SpaceX catapulted six small commercial satellites into a near-Earth orbit on Tuesday. It was the 10th start of the company this year – but the payload itself could be a sign of what's coming.
Like many companies, Iridium Communications Inc. has developed a constellation of satellites. These smaller satellites will gradually replace the giants traditionally sent 22,000 miles above the earth.
Given this shift, SpaceX itself expects fewer satellites to be launched next year – some 20 from below as many as 28 this year – as orders for commercial geostationary satellite launches have dropped.
"The market has eased a bit," said SpaceX President Gwynne Shotwell in an interview on CNBC. Worldwide orders for school bus spacecraft operating at a fixed location in relation to the ground were typically 20 to 25 per year by 201
The change came to companies such as Alliance Spacesystems of Los Alamitos, which manufactures composite and lightweight structures for satellite components such as solar panels and antenna reflectors. Revenue declined 60 percent from $ 30 million in 2015 to $ 12 million in 2016. The company had fired "a good deal" of its workforce, including 54 of its 85 technicians, said Rick Byrens, senior vice president and General Manager of the Alliance.  "We have never experienced a downturn like 2016," he said.
Satellite suppliers were hit twice. Thanks to advances in technology, new geostationary satellites are more powerful than ever, so less is needed. At the same time, new types of satellites will be built to accommodate changing viewing habits.
SpaceX is one of the companies developing networks of hundreds or even thousands of tiny, lower-cost satellites to enable customers to access low-cost Internet access.  "So many of the services performed by the large, geostationary satellites can be handled well by some of these new, large constellations," said Marco Caceres, senior space analyst at market analysis firm Teal Group
Satellite industry experts say that the order numbers can be cyclical. The newest layer sent suppliers via California.
In 2015, the Torrance facility of L3 Electron Devices focused almost exclusively on space products. It says it is the only US manufacturer of a type of vacuum tube technology that amplifies radio signals through space. As the slowdown set in, management decided to connect the Torrance facility to work in another Northern California plant that, according to an L3 official, was producing the same technology for aircraft as General Atomics' Predator drone.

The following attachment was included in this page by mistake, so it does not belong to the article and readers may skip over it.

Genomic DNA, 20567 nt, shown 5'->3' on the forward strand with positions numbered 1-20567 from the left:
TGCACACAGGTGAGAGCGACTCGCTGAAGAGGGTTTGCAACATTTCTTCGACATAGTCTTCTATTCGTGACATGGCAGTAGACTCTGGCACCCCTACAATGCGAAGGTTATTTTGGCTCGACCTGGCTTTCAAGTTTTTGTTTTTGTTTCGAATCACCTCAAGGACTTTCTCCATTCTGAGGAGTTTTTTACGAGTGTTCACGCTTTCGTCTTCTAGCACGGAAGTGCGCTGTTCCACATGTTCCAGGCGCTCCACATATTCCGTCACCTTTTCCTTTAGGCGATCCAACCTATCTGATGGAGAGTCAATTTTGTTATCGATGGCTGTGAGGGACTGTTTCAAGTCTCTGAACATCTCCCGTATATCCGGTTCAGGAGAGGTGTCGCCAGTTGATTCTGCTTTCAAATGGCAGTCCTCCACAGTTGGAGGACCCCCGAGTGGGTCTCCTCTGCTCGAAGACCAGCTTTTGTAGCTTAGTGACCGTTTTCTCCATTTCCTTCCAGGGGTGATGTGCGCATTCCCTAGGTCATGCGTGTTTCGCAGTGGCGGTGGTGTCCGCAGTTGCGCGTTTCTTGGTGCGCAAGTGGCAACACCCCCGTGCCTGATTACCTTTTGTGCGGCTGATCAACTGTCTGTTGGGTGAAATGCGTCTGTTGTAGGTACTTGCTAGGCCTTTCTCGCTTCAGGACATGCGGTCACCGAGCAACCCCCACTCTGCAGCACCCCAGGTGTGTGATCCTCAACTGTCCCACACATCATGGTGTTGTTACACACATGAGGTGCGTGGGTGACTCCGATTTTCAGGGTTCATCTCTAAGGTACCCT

Today, space systems account for only about 40 percent of L3 Electron Devices' business.
Two weeks ago Maxar Technologies Ltd. announced. In Westminster, Colorado, analysts said during a quarterly earnings distribution that the company's revenue had fallen 5 percent. This is partly due to lower order totals and "persistent weakness" in the geostationary commercial satellite market.
Maxar Owns Satellite and Spacecraft Manufacturer SSL in Palo Alto and Earth Imagery Provider DigitalGlobe
Chief Executive Howard Lance told analysts he hopes Maxar will see "bottoming out" of the impact of the geostationary business, though He pointed out that the company was "It can be assumed that the satellite commands will remain at a 'lower level'.
The lower-level prediction shook Santa Barbara vendor Deployable Space Systems, who had relied on SSL for its advanced solar systems.
The company had been worried for about a year, said Brian Spence, president of Deployable Space Systems. But it was able to capture arrangements of solar systems for interplanetary and near-earth spacecraft.
Geostationary satellite operators have also begun to hedge their bets by entering the market for smaller, broadband satellites.
The Canadian operator Telesat announced plans to launch a near-Earth orbit constellation. The Japanese operator SKY Perfect JSAT Corp. in LeoSat Enterprises, located in Washington, D.C. which intends to provide up to 108 satellites for broadband access to businesses.
Allianz also sees opportunities in these new constellations. The parent company, SolAero Technologies Corp. based in Albuquerque, will produce solar modules for OneWeb's small-satellite constellation, and Alliance will be responsible for supporting the satellite solar arrays.
"It's obviously a huge program for our company." Said Byrens. "They go from a GEO (geostationary satellite), which is a satellite, to now 700 satellites." In fact, Alliance has declined this year, as its main customer, Boeing Co., has recently won several commercial geostationary satellite orders, it has prevailed in the high-capacity satellite market. Alliance has been able to recall many laid-off workers, and its engineering strength has returned to 102. Alliance has forecast sales of $ 38 million this year.
But not all suppliers will be able to finance the proposed constellations.
"If you talk about building 1,000 satellites at an affordable price, it will just be another supply base," said Jim Adams, aerospace engineering director at KPMG. "It's just different technologies."
Experts in the satellite industry say large commercial geostationary satellites are unlikely to ever completely disappear, and more complex satellites could mean that fewer orders generate more money. The more critical is the landing of every remaining order.
Government satellites, which were traditionally large, geostationary spaceships, are another lucrative source of revenue.
The government's communication satellites, however, are also changing to a new generation, said Forecast International aerospace analyst Bill Ostrove. And a new Pentagon Agency for Enhanced Defense Research Projects (DARPA) is calling on contractors to focus on small launcher vehicles, suggesting that the Department of Defense is also exploring the possibility of using small satellites.
Two sports car-sized satellites in orbit to measure the Earth's water